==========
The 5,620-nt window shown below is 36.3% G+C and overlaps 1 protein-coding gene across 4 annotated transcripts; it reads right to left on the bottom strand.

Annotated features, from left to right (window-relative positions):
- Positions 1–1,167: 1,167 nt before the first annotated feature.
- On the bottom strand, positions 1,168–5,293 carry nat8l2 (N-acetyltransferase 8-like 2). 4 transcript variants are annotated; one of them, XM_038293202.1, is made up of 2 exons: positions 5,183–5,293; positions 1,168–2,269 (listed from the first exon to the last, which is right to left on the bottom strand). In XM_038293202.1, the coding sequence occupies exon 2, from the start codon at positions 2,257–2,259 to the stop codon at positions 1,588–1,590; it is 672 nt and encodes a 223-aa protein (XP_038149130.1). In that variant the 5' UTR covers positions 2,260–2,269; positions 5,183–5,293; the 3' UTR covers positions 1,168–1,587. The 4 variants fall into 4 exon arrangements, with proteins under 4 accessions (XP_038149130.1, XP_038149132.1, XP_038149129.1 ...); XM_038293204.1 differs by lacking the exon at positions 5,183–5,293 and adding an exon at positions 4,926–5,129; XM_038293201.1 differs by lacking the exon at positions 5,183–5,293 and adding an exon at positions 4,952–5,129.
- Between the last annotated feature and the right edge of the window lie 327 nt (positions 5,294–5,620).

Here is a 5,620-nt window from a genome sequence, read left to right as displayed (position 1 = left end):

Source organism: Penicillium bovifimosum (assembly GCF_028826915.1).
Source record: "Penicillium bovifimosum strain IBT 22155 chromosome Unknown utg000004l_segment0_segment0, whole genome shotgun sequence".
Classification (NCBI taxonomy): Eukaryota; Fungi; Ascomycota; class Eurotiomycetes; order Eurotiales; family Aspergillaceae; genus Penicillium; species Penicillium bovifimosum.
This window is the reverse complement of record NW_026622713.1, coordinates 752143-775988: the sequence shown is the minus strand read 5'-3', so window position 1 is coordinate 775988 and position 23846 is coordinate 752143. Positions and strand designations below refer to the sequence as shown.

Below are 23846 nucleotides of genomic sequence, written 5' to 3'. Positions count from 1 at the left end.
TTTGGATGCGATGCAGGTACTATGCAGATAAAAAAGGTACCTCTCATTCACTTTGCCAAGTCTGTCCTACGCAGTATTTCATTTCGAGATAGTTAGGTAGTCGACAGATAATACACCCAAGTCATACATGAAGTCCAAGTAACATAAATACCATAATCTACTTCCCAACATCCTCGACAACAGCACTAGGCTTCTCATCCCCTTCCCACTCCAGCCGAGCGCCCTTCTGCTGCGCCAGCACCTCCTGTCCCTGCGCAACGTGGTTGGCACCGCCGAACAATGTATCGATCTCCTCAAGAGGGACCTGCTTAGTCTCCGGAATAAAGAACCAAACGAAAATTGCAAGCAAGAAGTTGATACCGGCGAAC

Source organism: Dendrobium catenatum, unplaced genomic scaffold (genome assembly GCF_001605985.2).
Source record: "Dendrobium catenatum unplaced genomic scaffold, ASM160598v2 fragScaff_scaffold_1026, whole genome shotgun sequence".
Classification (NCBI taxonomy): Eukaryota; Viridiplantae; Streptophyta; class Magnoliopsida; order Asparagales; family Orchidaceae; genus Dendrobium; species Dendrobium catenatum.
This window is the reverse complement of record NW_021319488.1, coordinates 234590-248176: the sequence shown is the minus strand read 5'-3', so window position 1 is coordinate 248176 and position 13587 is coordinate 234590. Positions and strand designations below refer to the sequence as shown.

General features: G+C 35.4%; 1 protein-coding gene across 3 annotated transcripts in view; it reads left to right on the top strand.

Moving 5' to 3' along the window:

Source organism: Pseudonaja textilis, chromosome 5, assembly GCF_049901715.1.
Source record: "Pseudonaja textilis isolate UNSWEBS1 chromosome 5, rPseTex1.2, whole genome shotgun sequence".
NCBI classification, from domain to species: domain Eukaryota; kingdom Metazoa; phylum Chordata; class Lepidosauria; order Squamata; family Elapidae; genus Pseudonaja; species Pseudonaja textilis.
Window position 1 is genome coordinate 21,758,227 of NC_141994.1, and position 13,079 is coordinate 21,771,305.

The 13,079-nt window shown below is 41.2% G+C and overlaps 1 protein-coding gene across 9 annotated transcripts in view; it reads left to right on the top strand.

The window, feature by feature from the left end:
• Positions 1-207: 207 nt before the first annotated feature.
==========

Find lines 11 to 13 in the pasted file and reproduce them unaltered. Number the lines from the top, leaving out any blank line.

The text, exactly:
Below are 23846 nucleotides of genomic sequence, written 5' to 3'. Positions count from 1 at the left end.
TTTGGATGCGATGCAGGTACTATGCAGATAAAAAAGGTACCTCTCATTCACTTTGCCAAGTCTGTCCTACGCAGTATTTCATTTCGAGATAGTTAGGTAGTCGACAGATAATACACCCAAGTCATACATGAAGTCCAAGTAACATAAATACCATAATCTACTTCCCAACATCCTCGACAACAGCACTAGGCTTCTCATCCCCTTCCCACTCCAGCCGAGCGCCCTTCTGCTGCGCCAGCACCTCCTGTCCCTGCGCAACGTGGTTGGCACCGCCGAACAATGTATCGATCTCCTCAAGAGGGACCTGCTTAGTCTCCGGAATAAAGAACCAAACGAAAATTGCAAGCAAGAAGTTGATACCGGCGAAC

Source organism: Dendrobium catenatum, unplaced genomic scaffold (genome assembly GCF_001605985.2).